The central gulf of Thailand between Hua Hin and Chumphon is, for the most part, off the standard tourist route. On a map, roughly 13 km from the Myanmar border, where the country is at its slimmest is the sleepy fishing community and beach town of Prachuap Khiri Khan. Void of mega malls and big name resorts dotting the coast, Prachuap is a scenic gulf coast hideaway. Its crystal blue waters, white sand beaches and sparkling temples offer a step back in time to an undisturbed Thailand. The towns modest attractions and the understated charm of the people are a breath of fresh air for those looking to unwind.
With coastline to the east and mountains to the west, the landscape surrounding the city is relatively flat. One of the town’s main attractions which is impossible to miss upon arrival, and has been inhabited by moneys, is Mirror Mountain. Perched atop 396 monkey-lined steps is a small Buddhist monastery. The monastery houses a footprint of the Buddha as well as a breathtaking 360o view of the coast and valley below. The calmness combined with the faint sound of the waves and picturesque views make the summit a small slice of nirvana.
Just south of town, inside the gates of the Thai Air Force base is Ao Manao beach. Stretching as far as you can see in both directions, the beach forms a cove of soothing tropical waters ideal for relaxing as the waves gently lap against the shore. Vendors line the beachfront selling tasty BB-Q chicken, som tam and other Isan snacks great for a beach day picnic or cure for the post-swim hungers.
Getting onto the base is easy and foreigners don’t even need to show ID. All that’s necessary for access is filling out the main gate’s log book with a name, signature, nationality, passport number along with date and time of arrival and departure. Once in the gates, follow the signs towards Wing 53 and get your toes in the water and butt in the sand.
To the north end of town is the small fishing community of Ao Noi. The village sits at the base of a neighboring mountain and its cove is loaded with colorful fishing boats. A few small shops, one school and a fresh local afternoon market give this community a very traditional feel. Here, Wat Ao Noi was originally built on the mountainside but has since been moved just a few hundred yards away. The temple now stands on a white tiled pedestal with the mountain and beach as its backdrop and a shinning golden Buddha at its entrance.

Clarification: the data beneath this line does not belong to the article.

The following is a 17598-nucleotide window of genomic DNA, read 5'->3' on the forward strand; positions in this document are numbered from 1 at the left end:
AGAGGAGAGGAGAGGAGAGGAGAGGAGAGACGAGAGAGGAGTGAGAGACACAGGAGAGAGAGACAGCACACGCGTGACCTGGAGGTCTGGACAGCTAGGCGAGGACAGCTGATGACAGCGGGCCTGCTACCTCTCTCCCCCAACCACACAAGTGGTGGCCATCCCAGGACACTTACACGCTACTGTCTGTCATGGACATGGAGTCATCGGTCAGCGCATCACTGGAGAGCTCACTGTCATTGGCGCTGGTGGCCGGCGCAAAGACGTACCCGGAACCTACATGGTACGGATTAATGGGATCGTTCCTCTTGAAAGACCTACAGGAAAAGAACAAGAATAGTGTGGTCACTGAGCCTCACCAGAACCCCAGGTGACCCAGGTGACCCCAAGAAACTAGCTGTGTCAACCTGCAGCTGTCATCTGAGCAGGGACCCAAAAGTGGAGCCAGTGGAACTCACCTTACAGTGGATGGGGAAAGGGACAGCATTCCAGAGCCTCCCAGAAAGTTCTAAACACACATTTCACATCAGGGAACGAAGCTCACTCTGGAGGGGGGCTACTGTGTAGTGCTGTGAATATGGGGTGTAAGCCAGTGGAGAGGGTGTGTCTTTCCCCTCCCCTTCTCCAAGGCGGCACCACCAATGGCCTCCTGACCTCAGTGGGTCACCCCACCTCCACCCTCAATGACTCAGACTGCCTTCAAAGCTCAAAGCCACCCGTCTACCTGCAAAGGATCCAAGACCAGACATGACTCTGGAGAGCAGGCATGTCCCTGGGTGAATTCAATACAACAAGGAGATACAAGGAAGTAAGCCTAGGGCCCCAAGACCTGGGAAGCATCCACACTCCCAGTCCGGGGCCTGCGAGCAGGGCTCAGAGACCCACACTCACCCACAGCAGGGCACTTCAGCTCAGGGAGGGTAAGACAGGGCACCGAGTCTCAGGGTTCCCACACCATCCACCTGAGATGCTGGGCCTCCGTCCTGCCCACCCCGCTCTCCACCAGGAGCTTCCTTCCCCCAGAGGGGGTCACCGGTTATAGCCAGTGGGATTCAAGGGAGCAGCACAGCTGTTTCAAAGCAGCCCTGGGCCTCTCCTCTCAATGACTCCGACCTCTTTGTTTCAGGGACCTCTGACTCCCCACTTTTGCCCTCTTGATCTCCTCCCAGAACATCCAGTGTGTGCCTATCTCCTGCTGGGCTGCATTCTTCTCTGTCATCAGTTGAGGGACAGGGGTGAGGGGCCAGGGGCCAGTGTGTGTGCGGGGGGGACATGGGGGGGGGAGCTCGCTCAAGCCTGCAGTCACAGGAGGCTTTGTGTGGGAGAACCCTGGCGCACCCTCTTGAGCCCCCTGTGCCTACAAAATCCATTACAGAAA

Exploring the original mountainside temple and following the semi-overgrown trail up the side leads to a mesmerizing discovery. The path ends at the mouth of an isolated cave, which upon entering opens to two chambers housing massive reclining golden Buddhas and three rows of large sitting Buddhas.
The complete emptiness of the cave and the size of the Buddhas creates a hypnotizing and spiritual effect. Both the dedication and feasibility here will get the wheels in your mind turning trying to figure out just how this was accomplished. It might also have you sitting and staring for a while so, be sure to bring a flashlight and a watch.
The true Thai vibe of Prachuap makes it easy to enjoy this hidden gem. As the tourist path expands and Prachuap is discovered by the masses, it’s only a matter of time before the slow pace of life is replaced by the ‘fast-lane.’ Arriving here from Bangkok is easy. Train 43 leaves Hua Lamphong station at 8:05am and has you beachside by 12:30pm for just 425 Baht ($13.85), which includes an aircon train car, a small meal and snacks. The later 1:00pm train arrives in town at 6:35pm for 245 Baht ($8.00). As finding an untouristed destination is becoming harder and harder, I highly recommend making your way here to enjoy the tranquility.